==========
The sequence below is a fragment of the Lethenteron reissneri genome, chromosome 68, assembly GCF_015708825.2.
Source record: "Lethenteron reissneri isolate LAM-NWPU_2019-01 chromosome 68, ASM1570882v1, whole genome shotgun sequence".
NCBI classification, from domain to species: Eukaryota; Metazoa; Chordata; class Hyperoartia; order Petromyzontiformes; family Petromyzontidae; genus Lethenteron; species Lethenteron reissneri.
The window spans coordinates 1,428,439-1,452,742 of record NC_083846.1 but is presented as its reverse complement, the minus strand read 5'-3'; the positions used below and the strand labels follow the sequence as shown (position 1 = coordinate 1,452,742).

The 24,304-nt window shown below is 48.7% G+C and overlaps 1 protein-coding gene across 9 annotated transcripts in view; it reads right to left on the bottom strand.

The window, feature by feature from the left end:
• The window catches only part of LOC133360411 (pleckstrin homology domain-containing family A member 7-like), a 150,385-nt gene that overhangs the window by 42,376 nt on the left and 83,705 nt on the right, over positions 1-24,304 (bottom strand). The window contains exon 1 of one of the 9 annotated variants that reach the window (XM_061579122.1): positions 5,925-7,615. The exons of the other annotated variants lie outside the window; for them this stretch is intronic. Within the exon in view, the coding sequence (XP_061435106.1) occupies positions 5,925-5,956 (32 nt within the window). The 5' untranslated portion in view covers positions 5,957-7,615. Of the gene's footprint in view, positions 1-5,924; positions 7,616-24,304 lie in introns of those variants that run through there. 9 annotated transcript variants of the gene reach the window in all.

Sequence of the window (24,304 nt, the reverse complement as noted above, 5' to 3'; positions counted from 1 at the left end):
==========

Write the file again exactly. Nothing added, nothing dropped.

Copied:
The sequence below is a fragment of the Lethenteron reissneri genome, chromosome 68, assembly GCF_015708825.2.
Source record: "Lethenteron reissneri isolate LAM-NWPU_2019-01 chromosome 68, ASM1570882v1, whole genome shotgun sequence".
NCBI classification, from domain to species: Eukaryota; Metazoa; Chordata; class Hyperoartia; order Petromyzontiformes; family Petromyzontidae; genus Lethenteron; species Lethenteron reissneri.
The window spans coordinates 1,428,439-1,452,742 of record NC_083846.1 but is presented as its reverse complement, the minus strand read 5'-3'; the positions used below and the strand labels follow the sequence as shown (position 1 = coordinate 1,452,742).

The 24,304-nt window shown below is 48.7% G+C and overlaps 1 protein-coding gene across 9 annotated transcripts in view; it reads right to left on the bottom strand.

The window, feature by feature from the left end:
• The window catches only part of LOC133360411 (pleckstrin homology domain-containing family A member 7-like), a 150,385-nt gene that overhangs the window by 42,376 nt on the left and 83,705 nt on the right, over positions 1-24,304 (bottom strand). The window contains exon 1 of one of the 9 annotated variants that reach the window (XM_061579122.1): positions 5,925-7,615. The exons of the other annotated variants lie outside the window; for them this stretch is intronic. Within the exon in view, the coding sequence (XP_061435106.1) occupies positions 5,925-5,956 (32 nt within the window). The 5' untranslated portion in view covers positions 5,957-7,615. Of the gene's footprint in view, positions 1-5,924; positions 7,616-24,304 lie in introns of those variants that run through there. 9 annotated transcript variants of the gene reach the window in all.

Sequence of the window (24,304 nt, the reverse complement as noted above, 5' to 3'; positions counted from 1 at the left end):